By Susan Froyd
By Byron Graham
By Robin Edwards
By Bree Davies
By Josiah M. Hesse
By Bree Davies
By Susan Froyd
By Kate Gibbons
Urinetown, the Musical, the show about a world in which a money-grubbing corporation controls a population's right to relieve itself by charging exorbitant fees, is not as odd and daring as it once seemed, but it remains highly entertaining, cleverly written and filled with witty, hummable songs in several styles, from gospel to folk, Kurt Weill to Broadway musicals, even a hint of gypsy violin. The script is a send-up of Bertolt Brecht and of the musical form itself, using self-referential techniques to keep the audience at an emotional distance and placing the character of Officer Lockstock, who's both villain and narrator, front and center. Lockstock analyzes the action and his own role in it for the audience, and he offers a continual stream of caustic commentary to a big-eyed orphan called Little Sally. Brecht was serious about his message, of course, while Urinetown authors Mark Kollmann (music and lyrics) and Greg Kotis (who wrote the book on which the musical is based, and also some of the lyrics) are pretending not to be serious about theirs. They deride the ruthless evil of the rich while also showing — as Brecht did — the corruption of the poor. But they also postulate that ultimately, it's the poor who represent the greater problem, because they live only for the present and can't be trusted to control themselves. Without corporate-driven market forces, the teeming hordes would simply piss, shit and flush themselves into environmental oblivion.
Kollman and Kotis don't reveal their it's-all-the-fault-of-the-poor philosophy — except in a jokey and roundabout way — until the very end of the play, when Lockstock cries out "Hail, Malthus." A program note explains that Thomas Malthus was an eighteenth-century thinker best known for predicting that unchecked population growth would destroy the planet, and many people see the Urinetown reference as simply an ecological warning. But other bits of dialogue support the uglier aspects of Malthus's thinking. To realize how ridiculous this slant is, you need only think about how the exemplary foresight of health-insurance companies has increased the availability of medical care, or of Halliburton's heart-warming influence on the future of Iraq.
I've seen Urinetownthree times now, and this current PHAMALY production is the best version yet. One reason is that director Steve Wilson has thought all this through and gives equal emphasis to all sides of the equation. Leonard Barrett is terrific as Officer Lockstock, insanely funny and full of inspired vocal and physical pranks — but every now and then, he's genuinely menacing. The officers of the repressive corporation, Urine Good Company, are all played by blind actors — which is not only a pointed directorial comment, but a fact that makes their meticulously in-sync choreography a wonder (choreographers Debbie Stark and Cindy Bray have a miraculous way of turning the cast's physical problems, which range from spina bifida to Parkinson's disease, into eye-pleasing and expressive movement). One of the UGC officers looks like a Nazi and has a pronounced German accent; CEO Caldwell B. Cladwell — played with villainous relish by Don Mauck — sounds unarguably Texan.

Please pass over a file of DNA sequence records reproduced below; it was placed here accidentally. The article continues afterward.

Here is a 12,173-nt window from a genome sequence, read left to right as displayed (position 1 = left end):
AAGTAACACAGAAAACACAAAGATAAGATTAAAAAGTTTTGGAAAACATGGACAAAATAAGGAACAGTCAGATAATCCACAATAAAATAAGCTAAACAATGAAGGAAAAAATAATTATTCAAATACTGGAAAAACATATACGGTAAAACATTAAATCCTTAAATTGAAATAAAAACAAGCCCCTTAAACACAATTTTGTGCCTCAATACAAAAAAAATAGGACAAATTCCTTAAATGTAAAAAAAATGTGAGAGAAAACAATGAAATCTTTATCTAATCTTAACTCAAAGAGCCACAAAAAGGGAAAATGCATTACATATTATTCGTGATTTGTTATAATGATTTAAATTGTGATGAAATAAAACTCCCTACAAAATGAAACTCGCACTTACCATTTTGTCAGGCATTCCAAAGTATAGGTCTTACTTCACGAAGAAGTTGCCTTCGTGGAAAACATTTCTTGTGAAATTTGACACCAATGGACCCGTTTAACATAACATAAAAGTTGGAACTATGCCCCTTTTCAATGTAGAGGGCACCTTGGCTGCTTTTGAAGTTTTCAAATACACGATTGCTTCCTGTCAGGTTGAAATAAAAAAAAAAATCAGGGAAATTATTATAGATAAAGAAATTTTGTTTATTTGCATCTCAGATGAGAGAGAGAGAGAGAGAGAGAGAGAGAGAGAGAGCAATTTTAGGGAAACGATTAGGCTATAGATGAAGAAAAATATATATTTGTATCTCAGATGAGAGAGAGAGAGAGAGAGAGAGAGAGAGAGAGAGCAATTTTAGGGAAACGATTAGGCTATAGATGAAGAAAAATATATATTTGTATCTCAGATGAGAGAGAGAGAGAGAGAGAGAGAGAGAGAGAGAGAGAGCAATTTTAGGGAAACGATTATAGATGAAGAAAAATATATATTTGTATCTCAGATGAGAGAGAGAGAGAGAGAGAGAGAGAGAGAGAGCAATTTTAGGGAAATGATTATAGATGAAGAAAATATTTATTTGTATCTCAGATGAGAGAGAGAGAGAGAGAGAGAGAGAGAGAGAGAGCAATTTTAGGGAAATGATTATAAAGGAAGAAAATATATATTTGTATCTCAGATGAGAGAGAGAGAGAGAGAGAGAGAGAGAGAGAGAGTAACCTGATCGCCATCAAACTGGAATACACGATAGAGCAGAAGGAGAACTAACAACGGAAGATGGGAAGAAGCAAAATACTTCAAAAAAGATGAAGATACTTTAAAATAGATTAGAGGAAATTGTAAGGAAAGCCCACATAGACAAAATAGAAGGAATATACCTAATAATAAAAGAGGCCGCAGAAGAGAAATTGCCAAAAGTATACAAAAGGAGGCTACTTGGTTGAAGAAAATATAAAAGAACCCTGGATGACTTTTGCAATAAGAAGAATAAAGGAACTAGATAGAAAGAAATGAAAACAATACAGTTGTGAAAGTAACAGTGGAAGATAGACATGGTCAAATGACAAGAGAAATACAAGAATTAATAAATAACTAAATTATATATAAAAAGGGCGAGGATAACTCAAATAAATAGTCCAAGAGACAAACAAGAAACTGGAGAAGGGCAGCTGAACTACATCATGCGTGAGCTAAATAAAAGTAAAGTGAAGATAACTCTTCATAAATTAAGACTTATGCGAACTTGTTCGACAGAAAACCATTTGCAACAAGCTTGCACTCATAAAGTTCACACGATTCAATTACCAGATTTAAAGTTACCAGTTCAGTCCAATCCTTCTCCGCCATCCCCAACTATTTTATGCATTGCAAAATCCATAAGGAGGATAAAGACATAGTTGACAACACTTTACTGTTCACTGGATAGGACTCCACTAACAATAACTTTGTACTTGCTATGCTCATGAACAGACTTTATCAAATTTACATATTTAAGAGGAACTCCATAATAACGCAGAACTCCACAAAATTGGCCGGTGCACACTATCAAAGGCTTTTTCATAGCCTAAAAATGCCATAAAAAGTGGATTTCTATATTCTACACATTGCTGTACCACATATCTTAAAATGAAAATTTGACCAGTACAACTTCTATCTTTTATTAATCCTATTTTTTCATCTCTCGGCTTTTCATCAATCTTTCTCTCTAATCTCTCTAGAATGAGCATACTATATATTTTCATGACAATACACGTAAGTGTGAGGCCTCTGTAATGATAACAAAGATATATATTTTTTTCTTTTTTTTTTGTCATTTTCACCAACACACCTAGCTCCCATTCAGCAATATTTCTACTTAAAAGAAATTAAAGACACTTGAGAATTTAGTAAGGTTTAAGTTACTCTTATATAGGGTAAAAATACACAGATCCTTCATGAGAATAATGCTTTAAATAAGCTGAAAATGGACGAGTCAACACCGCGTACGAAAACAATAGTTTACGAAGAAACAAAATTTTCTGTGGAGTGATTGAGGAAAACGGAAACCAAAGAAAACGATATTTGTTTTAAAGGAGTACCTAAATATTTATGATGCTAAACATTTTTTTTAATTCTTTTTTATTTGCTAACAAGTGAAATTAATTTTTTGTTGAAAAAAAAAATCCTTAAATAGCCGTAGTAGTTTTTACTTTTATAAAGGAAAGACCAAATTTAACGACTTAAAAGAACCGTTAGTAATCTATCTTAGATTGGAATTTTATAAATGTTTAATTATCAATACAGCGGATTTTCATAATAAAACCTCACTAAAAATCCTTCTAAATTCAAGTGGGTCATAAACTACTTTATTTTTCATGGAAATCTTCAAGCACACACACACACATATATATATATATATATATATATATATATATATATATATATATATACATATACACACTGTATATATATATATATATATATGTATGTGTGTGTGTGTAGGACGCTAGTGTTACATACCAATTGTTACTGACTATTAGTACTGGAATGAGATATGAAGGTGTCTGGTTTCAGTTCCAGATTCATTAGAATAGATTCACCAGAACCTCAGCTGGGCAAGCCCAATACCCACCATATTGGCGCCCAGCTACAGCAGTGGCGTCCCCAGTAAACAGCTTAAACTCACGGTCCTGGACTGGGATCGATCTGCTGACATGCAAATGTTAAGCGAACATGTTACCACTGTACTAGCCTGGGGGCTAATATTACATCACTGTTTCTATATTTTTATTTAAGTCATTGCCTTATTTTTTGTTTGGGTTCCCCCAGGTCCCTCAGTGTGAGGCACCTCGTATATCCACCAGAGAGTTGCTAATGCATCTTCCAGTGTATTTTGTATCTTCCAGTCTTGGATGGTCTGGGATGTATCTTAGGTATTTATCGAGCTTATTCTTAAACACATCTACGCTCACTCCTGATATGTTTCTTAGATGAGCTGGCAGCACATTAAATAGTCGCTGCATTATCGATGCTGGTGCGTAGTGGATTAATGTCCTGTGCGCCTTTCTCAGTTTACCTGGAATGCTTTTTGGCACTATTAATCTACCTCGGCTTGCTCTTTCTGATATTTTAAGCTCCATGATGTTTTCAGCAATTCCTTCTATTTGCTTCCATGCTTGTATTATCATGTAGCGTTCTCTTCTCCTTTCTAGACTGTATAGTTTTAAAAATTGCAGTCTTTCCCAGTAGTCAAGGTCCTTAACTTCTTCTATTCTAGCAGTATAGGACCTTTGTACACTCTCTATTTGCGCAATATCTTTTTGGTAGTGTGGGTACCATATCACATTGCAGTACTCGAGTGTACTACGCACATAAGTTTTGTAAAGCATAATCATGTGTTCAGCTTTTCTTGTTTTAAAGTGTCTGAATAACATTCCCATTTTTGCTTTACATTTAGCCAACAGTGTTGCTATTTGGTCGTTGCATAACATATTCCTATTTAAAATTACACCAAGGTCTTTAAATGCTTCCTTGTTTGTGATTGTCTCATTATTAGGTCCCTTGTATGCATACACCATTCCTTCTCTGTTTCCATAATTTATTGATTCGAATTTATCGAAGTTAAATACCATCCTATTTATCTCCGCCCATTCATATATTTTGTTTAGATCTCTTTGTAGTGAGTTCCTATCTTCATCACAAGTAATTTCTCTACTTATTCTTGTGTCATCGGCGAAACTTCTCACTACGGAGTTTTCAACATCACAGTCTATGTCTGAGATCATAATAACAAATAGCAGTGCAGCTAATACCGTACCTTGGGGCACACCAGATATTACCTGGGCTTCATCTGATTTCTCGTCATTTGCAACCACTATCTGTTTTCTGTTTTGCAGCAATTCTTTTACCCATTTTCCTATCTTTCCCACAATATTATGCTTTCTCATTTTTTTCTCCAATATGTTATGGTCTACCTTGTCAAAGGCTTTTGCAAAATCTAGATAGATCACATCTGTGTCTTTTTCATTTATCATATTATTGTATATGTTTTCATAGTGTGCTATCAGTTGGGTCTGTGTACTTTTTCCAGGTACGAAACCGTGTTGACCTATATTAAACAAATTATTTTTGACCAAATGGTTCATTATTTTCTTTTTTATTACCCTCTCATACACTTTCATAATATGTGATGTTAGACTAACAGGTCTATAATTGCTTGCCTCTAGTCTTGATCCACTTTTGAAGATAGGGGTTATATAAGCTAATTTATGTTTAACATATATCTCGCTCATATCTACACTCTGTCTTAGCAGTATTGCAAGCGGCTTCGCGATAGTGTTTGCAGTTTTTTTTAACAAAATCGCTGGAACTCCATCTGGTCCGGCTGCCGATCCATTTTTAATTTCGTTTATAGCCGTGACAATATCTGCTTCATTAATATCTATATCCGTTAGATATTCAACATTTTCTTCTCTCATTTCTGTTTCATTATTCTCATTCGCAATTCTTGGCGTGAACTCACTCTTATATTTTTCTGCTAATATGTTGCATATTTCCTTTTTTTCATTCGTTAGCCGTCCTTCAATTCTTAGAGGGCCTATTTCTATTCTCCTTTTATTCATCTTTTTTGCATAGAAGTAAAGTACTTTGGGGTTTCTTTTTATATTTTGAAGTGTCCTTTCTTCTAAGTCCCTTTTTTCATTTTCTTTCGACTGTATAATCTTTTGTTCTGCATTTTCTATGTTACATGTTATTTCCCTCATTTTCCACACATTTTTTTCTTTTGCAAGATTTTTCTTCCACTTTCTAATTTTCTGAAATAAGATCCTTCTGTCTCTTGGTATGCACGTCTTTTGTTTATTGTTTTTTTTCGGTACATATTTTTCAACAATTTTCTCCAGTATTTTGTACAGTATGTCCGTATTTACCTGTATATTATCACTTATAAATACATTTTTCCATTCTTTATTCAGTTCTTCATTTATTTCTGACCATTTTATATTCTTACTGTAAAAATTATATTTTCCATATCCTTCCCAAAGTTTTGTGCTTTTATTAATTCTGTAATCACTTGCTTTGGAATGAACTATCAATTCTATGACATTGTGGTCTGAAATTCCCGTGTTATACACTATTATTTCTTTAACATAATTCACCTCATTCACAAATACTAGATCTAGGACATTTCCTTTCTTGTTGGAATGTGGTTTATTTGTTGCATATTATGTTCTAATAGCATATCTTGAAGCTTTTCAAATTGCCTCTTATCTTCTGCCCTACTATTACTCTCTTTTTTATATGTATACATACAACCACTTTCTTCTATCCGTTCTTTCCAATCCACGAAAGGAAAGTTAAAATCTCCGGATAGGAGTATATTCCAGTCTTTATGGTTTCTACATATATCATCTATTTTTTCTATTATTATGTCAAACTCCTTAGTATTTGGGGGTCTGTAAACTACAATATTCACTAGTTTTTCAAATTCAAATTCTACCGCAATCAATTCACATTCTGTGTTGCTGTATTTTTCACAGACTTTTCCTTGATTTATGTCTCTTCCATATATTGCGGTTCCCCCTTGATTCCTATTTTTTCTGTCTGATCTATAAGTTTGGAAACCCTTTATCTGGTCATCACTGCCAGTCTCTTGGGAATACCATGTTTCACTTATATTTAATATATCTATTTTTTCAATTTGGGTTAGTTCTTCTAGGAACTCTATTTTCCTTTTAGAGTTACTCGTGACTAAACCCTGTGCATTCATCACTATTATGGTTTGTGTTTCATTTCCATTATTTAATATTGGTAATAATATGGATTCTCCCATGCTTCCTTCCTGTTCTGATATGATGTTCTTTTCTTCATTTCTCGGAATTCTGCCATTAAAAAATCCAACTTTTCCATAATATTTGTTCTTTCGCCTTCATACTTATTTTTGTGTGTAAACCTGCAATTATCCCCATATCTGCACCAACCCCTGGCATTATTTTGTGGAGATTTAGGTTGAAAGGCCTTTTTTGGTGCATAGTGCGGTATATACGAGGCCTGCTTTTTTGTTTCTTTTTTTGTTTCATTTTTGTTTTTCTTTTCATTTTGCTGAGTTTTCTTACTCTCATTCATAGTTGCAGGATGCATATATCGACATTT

The production skillfully balances satire against genuine emotion. Cladwell's daughter, Hope, is as blindly sentimental as her father is ruthless. When she falls in love with Bobby Strong, leader of the rebel poor, she sings him a song called "Follow Your Heart" that's utterly and sublimely silly, a parody of every idiotic axiom you've ever heard along those lines. But Andrew Caldwell's Bobby is so sincere and appealing, and Juliet Villa sings Hope's song with such brilliance and sweetness, it makes your eyes mist. And then you guffaw.
Of course, the PHAMALY gang humanizes the action just by virtue of who they are — people who understand physical problems and the difficulties of getting along in the world far more deeply than most of us. But at the same time, their version is the most graphic and down-to-earth I've seen. In this Urinetown, emptying a catheter bag costs as much as urinating in a toilet. And the moment Little Sally realizes faith healing hasn't worked and falls down on the floor, everyone else on stage takes a tumble, too.
There are many superb performances here: Kathleen Traylor as wheelchair-bound Penelope Pennywise, who goes from snarling corporate watchdog to penitent do-gooder in the course of the evening; Chaz Jacobson as doomed "Old Man" Strong, and eventually a hollow-cheeked ghost; Jason Dorwart, playing it straight as a crooked politician; and Lucy Roucis bringing gentle authority to the role of Bobby's mother. Jenna Bainbridge is a lovely Little Sally with a clear, melodious voice. All the supporting roles are played with energy, originality and joy, and Donna Debreceni's musical direction is buoyant.
Wilson's staging makes full use of everything the Denver Center for the Performing Arts' Space Theatre has to offer and then some, with characters whizzing up and down the aisles and popping up in the balconies. When Bobby is about to be executed, he's taken on a long, hooded walk through the flies above the lights, and then tossed — or at least a Bobby-shaped dummy is tossed — not just down to stage level, but through a manhole into the depths of the sewer.
PHAMALY's ability to make you think, laugh and feel all at the same moment is unparalleled. Urinetown may not be as daring as it once seemed, but it's hard to imagine it being done better.
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